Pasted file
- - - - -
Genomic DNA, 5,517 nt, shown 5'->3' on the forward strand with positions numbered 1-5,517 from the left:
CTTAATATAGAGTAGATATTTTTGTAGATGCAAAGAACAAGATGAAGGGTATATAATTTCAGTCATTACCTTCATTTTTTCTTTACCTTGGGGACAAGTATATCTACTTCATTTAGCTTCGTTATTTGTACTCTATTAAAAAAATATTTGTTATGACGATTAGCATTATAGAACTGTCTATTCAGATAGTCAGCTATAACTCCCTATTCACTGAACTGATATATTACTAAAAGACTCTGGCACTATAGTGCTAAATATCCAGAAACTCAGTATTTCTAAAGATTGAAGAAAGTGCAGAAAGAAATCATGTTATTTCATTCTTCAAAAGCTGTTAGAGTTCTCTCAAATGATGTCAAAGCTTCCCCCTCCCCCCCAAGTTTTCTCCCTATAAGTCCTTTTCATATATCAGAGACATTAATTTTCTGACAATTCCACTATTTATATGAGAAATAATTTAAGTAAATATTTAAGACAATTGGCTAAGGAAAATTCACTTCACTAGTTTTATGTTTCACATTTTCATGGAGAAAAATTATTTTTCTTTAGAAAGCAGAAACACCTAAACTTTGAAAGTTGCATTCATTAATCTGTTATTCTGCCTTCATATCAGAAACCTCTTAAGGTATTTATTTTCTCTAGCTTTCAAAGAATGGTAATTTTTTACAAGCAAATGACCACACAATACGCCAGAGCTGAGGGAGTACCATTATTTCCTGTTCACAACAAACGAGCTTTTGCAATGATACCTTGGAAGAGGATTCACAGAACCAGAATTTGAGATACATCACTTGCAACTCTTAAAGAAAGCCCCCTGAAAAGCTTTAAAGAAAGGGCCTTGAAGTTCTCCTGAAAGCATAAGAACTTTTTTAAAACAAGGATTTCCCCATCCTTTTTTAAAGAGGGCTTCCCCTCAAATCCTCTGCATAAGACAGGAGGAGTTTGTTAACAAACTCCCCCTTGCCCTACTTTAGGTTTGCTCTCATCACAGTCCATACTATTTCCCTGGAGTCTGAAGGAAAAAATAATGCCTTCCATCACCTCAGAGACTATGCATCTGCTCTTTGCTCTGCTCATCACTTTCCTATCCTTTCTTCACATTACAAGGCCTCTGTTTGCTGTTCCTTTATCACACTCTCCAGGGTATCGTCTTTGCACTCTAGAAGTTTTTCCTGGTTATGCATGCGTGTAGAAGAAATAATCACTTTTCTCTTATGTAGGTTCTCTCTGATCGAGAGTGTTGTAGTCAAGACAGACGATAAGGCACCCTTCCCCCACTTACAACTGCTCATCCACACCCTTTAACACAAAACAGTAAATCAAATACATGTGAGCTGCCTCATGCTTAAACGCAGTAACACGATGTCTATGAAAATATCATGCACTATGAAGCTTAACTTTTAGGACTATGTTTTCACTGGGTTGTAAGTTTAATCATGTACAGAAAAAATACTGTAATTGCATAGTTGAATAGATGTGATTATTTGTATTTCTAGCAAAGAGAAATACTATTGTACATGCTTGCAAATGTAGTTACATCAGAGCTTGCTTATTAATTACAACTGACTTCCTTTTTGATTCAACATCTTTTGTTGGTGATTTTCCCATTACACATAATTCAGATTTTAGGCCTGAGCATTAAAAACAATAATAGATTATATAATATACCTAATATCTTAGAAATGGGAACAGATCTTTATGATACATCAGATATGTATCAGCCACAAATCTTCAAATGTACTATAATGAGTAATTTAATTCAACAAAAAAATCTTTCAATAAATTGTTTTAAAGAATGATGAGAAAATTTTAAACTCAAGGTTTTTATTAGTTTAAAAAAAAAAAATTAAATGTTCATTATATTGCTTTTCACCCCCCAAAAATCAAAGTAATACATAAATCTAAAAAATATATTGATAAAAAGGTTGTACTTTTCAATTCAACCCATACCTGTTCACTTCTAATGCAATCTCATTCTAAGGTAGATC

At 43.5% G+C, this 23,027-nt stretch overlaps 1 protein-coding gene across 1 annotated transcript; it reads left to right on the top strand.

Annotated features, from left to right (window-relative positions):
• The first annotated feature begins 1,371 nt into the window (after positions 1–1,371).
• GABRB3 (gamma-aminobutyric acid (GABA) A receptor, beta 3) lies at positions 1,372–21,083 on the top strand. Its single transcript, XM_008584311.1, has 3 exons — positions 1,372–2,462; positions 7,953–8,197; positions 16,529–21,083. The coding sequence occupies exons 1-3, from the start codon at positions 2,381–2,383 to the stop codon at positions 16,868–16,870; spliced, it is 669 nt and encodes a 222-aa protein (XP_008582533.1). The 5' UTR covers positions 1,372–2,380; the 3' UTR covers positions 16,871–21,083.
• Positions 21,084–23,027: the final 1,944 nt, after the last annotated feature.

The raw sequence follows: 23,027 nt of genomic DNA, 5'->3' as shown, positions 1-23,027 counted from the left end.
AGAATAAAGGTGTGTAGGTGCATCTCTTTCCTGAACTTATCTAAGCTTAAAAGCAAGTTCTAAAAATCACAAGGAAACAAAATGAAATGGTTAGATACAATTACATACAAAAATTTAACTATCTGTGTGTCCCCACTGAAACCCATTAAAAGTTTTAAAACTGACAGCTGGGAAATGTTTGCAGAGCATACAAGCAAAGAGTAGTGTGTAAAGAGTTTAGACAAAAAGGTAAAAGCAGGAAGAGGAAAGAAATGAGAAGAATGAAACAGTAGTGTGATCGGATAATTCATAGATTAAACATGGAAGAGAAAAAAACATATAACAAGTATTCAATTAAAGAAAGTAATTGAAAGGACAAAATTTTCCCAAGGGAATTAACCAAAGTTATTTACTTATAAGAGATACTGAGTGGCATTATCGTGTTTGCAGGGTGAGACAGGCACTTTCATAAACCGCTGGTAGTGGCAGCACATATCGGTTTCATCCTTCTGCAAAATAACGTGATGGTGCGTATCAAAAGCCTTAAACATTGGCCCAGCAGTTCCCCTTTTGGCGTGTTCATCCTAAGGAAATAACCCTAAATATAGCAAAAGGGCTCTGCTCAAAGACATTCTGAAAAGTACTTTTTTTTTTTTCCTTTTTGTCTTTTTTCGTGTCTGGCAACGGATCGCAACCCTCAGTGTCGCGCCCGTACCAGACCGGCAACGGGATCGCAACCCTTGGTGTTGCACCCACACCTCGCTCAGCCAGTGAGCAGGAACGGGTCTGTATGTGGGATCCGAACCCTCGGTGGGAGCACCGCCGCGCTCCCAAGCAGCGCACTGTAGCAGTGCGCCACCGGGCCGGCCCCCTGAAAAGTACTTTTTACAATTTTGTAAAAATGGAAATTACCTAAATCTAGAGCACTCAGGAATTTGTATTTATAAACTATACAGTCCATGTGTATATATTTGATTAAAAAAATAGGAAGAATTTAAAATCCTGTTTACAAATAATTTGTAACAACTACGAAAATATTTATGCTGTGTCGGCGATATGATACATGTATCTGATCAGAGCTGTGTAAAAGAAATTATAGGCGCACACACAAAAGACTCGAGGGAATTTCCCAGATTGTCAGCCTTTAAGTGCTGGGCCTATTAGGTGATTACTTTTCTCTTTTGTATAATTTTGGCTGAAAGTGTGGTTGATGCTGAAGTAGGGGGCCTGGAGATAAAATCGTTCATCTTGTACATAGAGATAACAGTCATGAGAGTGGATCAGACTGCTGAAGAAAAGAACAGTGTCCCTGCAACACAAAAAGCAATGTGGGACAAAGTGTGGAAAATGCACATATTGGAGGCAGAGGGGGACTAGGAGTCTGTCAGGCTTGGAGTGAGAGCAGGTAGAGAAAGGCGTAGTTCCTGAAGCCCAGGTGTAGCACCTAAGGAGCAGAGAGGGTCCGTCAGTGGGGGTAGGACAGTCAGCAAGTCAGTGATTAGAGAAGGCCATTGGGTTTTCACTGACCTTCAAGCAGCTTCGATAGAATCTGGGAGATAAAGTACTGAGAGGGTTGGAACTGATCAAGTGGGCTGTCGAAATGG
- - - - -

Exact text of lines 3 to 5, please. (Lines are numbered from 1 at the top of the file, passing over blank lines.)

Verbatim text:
At 43.5% G+C, this 23,027-nt stretch overlaps 1 protein-coding gene across 1 annotated transcript; it reads left to right on the top strand.

Annotated features, from left to right (window-relative positions):
• The first annotated feature begins 1,371 nt into the window (after positions 1–1,371).